No matter where we come from, how much money we have, or how strong we think we are, as men, we’re all vulnerable and subject to the same psychological and physical health issues. From a young age, instead of facing these issues, we’ve been conditioned to bottle up our emotions, to be tough, to not complain and to not cry, because we’re ‘men’. The consequence for letting any of this show? You get called soft, your sexuality is questioned, and the integrity of your character is challenged. But for what? This way of living isn’t right, and it’s clear this has a real impact on the quality and duration of men’s lives. Globally we continue to suffer and die at the hands of preventable illnesses many years before females. With Movember underway, it’s a great time to recognize these issues and to change the conversations we’re having so we can tackle the men’s health crisis we’re facing and make a real difference.
For men, understanding and dealing with emotions can be difficult because for all of our lives we’ve been told to neglect and ignore them. Because of this, we’re less likely to recognize when there is something occurring that doesn’t feel right which means we’re less likely to seek help when we need it. For example, men may see feelings of sadness and hopelessness as stress instead because they’ve never discussed those feelings before. Then when they go to see a doctor, they don’t disclose those feelings which can be key identifiers of depression, which means they are less likely to get a diagnosis and the help they need. The consequences of this are best reflected in reported diagnosis of mental health issues with female rates of depression and anxiety being much higher than men, however male suicide rates that are 2.5-4 times that of females.
Why is the male suicide rate so much higher? Well, men tend to be more violent in their methods which make medical intervention much harder. When men make their mind up they’re less likely to change their mind. And, because men often do not seek help, when things aren’t feeling right, they attempt to self-medicate with drugs and alcohol instead of proper prescribed medication which creates an increased risk factor for suicide.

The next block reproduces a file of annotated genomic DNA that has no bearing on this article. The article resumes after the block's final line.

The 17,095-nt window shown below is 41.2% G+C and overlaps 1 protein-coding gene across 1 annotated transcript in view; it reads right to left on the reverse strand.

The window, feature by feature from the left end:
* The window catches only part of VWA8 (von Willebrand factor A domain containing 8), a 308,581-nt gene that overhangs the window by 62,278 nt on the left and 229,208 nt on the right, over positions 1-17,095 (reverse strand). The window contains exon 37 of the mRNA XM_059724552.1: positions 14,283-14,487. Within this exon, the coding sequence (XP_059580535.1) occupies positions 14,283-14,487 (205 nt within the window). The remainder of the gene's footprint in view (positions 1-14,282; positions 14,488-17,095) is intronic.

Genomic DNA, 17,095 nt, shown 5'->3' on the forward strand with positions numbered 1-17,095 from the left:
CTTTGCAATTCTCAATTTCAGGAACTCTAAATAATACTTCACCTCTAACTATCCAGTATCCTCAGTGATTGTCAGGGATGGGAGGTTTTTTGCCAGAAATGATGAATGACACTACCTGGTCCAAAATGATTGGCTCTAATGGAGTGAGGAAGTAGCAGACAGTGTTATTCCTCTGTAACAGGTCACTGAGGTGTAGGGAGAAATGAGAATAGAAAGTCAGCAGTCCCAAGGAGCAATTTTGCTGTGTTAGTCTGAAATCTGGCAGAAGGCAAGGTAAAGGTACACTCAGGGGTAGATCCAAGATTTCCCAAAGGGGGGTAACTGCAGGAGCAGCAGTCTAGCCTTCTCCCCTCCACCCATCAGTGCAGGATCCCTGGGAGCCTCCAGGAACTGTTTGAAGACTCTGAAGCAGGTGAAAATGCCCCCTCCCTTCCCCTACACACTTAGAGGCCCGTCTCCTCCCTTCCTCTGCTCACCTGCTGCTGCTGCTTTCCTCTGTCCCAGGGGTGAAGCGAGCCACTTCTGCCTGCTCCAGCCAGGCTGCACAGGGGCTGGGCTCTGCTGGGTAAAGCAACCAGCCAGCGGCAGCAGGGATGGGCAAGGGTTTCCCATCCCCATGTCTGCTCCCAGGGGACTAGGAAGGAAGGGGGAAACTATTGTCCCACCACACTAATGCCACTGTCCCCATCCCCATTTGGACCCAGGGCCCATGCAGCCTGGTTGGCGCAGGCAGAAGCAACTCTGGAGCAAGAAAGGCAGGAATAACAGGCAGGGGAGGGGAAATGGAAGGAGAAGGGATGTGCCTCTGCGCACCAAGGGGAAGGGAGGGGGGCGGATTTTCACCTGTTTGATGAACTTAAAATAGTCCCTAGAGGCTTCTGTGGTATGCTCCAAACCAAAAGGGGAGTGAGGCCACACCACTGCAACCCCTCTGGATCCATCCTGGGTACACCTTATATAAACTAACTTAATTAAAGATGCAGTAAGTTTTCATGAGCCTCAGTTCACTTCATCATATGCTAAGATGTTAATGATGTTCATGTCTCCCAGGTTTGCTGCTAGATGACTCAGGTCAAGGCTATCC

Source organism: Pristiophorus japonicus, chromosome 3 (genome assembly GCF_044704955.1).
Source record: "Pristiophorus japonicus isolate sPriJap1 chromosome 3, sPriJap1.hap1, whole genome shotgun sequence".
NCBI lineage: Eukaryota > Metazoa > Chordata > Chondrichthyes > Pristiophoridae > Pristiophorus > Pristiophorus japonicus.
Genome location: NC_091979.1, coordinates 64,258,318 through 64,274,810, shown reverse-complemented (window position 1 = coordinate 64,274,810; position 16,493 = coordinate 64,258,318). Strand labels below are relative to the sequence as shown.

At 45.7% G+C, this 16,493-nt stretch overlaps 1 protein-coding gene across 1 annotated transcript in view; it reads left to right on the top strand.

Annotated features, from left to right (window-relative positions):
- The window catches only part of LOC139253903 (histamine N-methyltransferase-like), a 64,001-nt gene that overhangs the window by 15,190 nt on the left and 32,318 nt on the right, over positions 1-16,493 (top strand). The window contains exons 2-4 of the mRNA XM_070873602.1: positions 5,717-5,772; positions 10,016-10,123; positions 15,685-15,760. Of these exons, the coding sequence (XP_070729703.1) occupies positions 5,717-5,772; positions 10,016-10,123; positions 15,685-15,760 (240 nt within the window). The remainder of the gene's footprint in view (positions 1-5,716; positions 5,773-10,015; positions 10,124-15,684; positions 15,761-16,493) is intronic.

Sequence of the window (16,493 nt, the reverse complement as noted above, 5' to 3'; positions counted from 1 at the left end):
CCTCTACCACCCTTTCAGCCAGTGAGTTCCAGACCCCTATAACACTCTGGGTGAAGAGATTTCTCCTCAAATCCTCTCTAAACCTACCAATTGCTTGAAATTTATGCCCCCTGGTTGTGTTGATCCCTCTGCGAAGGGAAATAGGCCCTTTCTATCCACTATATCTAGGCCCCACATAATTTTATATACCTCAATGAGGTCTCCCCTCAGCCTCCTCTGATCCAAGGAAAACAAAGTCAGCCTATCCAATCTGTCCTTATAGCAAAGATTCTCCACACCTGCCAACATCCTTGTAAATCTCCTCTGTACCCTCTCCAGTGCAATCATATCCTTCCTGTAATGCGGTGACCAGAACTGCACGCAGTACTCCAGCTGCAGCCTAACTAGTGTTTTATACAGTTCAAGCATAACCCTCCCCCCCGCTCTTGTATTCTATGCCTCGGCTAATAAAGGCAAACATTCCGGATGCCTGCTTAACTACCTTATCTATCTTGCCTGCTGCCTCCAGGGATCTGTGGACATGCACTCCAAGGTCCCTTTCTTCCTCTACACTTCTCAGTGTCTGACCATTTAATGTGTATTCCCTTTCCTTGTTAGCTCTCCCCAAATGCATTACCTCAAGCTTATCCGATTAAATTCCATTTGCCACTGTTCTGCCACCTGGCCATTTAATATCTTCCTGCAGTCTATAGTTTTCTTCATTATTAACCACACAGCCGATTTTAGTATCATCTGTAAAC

With 9.3% of the global male population suffering from some form of mental illness, it’s incredibly likely that a friend, a family member or one of your colleagues is currently struggling and you don’t have a clue. The sheer volume of people that are suffering shows that these feelings are normal, that this is part of the human experience, and it’s something we need to collectively acknowledge to change how we address this. For some guys, opening up might be incredibly uncomfortable and scary because they’re making themselves vulnerable. But, through the brave men that are stepping forward and sharing their experiences, this is helping to create a space that feels safe for men to speak out without being judged.
Imagine a world where you have a terrible day, you and your partner split up, or you see something that upsets you, and you can talk to anyone in your life about it, knowing they’re not going to judge you or look down on you. Would that change your openness to talk about your struggles?
Here’s another hairy topic, prostate, and testicular cancer. What are your immediate thoughts? The glove being stretched over the doctor’s hand and them touching things that are reserved only for that special someone? How does that make you feel? Uncomfortable? Well, that momentary discomfort seems a like a reasonable price to pay when we take a look at just how many men are impacted by prostate and testicular cancer. Currently, prostate cancer is the second most common cancer for men with more than 1.4 million diagnosed each year, claiming 350,000 lives, and testicular cancer being the number 1 most diagnosed cancer for young men.
Prostate cancer occurs when some of the cells in the prostate reproduce far more rapidly than normal, which can result in a tumour. Prostate cancer often grows slowly at first, and it might not cause any issues. However, for some men, prostate cancer is more likely to spread. These prostate cancer cells, if left untreated, can spread from the prostate and invade distant parts of the body, particularly the lymph nodes and bones, producing secondary tumours.
Signs and symptoms
Once you hit 50 a prostate check is something that you’ll need to get done when you’re at the doctor. You should also talk to your doctor about a PSA test. This is used to determine the measurement of Prostate Specific Antigen concentration in the blood. Early detection here is key and can be the difference between life and death.
Testicular cancer occurs when cancerous cells develop in the tissues of the testicles. Sadly for men aged 20-35, testicular cancer is the most commonly diagnosed form of cancer, however is also very curable. But once again, early detection is key here.
Signs and symptoms
It’s important to get to know your nuts and give them a feel each month. Find what’s normal for you, and if there are any changes then see a doctor. If you need a little more help with this, check out the information page on the Movember Foundation website.
It’s time to make a difference and start talking about the things that really matter. Our health. We only get one life (that we know of) and if we can stop dying younger than we need to and enjoy our lives a whole lot more at the same time, then it’s a no brainer really. Let Movember be the kick start you need to make a difference in your life and the lives of all the men around you.
Whether you're searching for more support or want to know how you can provide support to the men in your life, the Movember Foundation website has a wealth of knowledge, articles, and resources about men's mental health, suicide prevention, and prostate and testicular cancer.